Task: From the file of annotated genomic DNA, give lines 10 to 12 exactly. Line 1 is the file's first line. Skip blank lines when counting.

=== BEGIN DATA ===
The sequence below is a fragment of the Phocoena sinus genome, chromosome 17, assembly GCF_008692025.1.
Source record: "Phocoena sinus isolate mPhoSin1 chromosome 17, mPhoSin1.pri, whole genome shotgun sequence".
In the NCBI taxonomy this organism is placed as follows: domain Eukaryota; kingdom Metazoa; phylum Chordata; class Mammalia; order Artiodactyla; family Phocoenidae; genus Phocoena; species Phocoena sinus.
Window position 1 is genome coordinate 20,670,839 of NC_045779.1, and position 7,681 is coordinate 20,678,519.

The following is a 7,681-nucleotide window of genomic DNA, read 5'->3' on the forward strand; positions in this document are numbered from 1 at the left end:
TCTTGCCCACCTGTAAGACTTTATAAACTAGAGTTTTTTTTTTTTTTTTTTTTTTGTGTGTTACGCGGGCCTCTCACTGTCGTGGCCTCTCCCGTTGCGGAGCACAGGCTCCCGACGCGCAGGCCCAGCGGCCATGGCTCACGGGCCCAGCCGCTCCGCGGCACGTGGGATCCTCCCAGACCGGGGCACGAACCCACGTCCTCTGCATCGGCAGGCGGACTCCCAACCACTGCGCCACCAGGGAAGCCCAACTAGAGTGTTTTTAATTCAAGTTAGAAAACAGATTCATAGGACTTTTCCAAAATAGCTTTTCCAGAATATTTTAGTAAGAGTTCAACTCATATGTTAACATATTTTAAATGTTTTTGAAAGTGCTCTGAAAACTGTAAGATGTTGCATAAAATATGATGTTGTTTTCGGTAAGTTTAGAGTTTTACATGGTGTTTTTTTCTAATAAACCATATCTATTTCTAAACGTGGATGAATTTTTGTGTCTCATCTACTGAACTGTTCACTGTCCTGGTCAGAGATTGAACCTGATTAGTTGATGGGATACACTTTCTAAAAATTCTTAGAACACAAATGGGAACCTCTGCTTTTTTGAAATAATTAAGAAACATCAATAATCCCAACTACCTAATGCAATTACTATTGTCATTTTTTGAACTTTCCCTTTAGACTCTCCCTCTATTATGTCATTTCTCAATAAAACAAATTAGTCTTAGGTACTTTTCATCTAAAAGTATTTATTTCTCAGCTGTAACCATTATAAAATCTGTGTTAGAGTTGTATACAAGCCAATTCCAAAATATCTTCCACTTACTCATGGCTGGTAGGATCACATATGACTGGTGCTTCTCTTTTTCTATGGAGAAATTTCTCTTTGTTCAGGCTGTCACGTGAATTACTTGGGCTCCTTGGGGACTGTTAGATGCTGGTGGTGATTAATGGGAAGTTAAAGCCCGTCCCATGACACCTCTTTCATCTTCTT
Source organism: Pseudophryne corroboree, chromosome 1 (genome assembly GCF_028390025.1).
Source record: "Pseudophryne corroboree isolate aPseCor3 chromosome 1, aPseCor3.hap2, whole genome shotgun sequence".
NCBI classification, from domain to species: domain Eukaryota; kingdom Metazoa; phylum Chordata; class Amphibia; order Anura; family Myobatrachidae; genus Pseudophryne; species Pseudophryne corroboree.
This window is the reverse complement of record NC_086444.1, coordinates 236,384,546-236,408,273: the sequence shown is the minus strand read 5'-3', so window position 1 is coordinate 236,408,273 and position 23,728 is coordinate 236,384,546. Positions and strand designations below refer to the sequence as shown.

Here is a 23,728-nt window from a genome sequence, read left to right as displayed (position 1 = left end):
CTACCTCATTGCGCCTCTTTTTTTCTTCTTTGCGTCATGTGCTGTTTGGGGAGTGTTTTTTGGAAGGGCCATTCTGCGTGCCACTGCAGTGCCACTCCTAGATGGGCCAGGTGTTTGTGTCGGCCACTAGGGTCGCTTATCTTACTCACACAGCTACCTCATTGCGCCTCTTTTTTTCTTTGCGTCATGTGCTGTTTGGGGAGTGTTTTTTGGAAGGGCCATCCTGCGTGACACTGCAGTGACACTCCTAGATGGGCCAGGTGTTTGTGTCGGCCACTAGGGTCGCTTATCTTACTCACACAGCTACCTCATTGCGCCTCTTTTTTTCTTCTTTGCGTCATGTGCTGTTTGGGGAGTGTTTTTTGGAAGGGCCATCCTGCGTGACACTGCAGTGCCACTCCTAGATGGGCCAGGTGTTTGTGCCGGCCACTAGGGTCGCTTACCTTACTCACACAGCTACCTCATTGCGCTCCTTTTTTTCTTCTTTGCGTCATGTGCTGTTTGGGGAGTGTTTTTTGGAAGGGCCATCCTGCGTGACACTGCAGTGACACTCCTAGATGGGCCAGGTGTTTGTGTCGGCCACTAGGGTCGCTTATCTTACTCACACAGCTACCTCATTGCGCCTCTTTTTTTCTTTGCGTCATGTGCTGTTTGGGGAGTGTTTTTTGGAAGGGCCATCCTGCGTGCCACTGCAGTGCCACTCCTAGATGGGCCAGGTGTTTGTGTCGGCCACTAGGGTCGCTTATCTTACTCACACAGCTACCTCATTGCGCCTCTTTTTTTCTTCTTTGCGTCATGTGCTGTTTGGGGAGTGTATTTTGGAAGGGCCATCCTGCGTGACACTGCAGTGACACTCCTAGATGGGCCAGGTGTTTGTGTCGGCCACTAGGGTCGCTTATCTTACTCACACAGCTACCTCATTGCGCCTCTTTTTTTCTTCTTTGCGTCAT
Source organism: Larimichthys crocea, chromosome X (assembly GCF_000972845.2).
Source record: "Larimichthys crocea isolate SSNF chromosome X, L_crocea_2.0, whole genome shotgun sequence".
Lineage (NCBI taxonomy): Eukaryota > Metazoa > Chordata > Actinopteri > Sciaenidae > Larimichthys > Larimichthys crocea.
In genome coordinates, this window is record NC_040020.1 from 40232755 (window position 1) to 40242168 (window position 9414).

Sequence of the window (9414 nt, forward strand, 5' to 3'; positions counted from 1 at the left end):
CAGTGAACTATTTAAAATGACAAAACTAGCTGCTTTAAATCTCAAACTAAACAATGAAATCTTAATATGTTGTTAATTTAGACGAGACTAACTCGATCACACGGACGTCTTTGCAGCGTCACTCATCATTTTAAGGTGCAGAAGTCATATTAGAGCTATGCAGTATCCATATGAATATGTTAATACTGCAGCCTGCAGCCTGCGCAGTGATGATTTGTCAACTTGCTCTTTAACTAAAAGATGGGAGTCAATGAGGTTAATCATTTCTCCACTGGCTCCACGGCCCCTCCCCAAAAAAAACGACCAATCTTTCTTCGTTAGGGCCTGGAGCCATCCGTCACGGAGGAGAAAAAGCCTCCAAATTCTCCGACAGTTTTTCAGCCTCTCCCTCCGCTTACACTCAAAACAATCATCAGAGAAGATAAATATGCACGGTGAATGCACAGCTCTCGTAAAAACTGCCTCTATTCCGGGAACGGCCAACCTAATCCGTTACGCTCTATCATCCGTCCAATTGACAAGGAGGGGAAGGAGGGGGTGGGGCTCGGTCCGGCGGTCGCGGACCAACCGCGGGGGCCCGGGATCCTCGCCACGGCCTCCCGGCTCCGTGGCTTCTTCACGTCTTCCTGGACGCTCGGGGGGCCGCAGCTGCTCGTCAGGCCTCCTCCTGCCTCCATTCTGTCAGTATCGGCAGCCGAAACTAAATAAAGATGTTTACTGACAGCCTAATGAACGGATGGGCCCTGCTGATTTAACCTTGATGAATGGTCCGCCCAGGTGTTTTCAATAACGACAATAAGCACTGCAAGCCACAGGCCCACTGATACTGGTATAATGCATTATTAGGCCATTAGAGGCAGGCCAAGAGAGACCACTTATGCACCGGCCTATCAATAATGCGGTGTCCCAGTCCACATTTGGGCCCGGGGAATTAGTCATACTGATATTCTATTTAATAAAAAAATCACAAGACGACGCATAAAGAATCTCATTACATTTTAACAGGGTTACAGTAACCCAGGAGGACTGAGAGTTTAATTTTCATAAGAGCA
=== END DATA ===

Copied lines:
This window is the reverse complement of record NC_086444.1, coordinates 236,384,546-236,408,273: the sequence shown is the minus strand read 5'-3', so window position 1 is coordinate 236,408,273 and position 23,728 is coordinate 236,384,546. Positions and strand designations below refer to the sequence as shown.

Here is a 23,728-nt window from a genome sequence, read left to right as displayed (position 1 = left end):
CTACCTCATTGCGCCTCTTTTTTTCTTCTTTGCGTCATGTGCTGTTTGGGGAGTGTTTTTTGGAAGGGCCATTCTGCGTGCCACTGCAGTGCCACTCCTAGATGGGCCAGGTGTTTGTGTCGGCCACTAGGGTCGCTTATCTTACTCACACAGCTACCTCATTGCGCCTCTTTTTTTCTTTGCGTCATGTGCTGTTTGGGGAGTGTTTTTTGGAAGGGCCATCCTGCGTGACACTGCAGTGACACTCCTAGATGGGCCAGGTGTTTGTGTCGGCCACTAGGGTCGCTTATCTTACTCACACAGCTACCTCATTGCGCCTCTTTTTTTCTTCTTTGCGTCATGTGCTGTTTGGGGAGTGTTTTTTGGAAGGGCCATCCTGCGTGACACTGCAGTGCCACTCCTAGATGGGCCAGGTGTTTGTGCCGGCCACTAGGGTCGCTTACCTTACTCACACAGCTACCTCATTGCGCTCCTTTTTTTCTTCTTTGCGTCATGTGCTGTTTGGGGAGTGTTTTTTGGAAGGGCCATCCTGCGTGACACTGCAGTGACACTCCTAGATGGGCCAGGTGTTTGTGTCGGCCACTAGGGTCGCTTATCTTACTCACACAGCTACCTCATTGCGCCTCTTTTTTTCTTTGCGTCATGTGCTGTTTGGGGAGTGTTTTTTGGAAGGGCCATCCTGCGTGCCACTGCAGTGCCACTCCTAGATGGGCCAGGTGTTTGTGTCGGCCACTAGGGTCGCTTATCTTACTCACACAGCTACCTCATTGCGCCTCTTTTTTTCTTCTTTGCGTCATGTGCTGTTTGGGGAGTGTATTTTGGAAGGGCCATCCTGCGTGACACTGCAGTGACACTCCTAGATGGGCCAGGTGTTTGTGTCGGCCACTAGGGTCGCTTATCTTACTCACACAGCTACCTCATTGCGCCTCTTTTTTTCTTCTTTGCGTCAT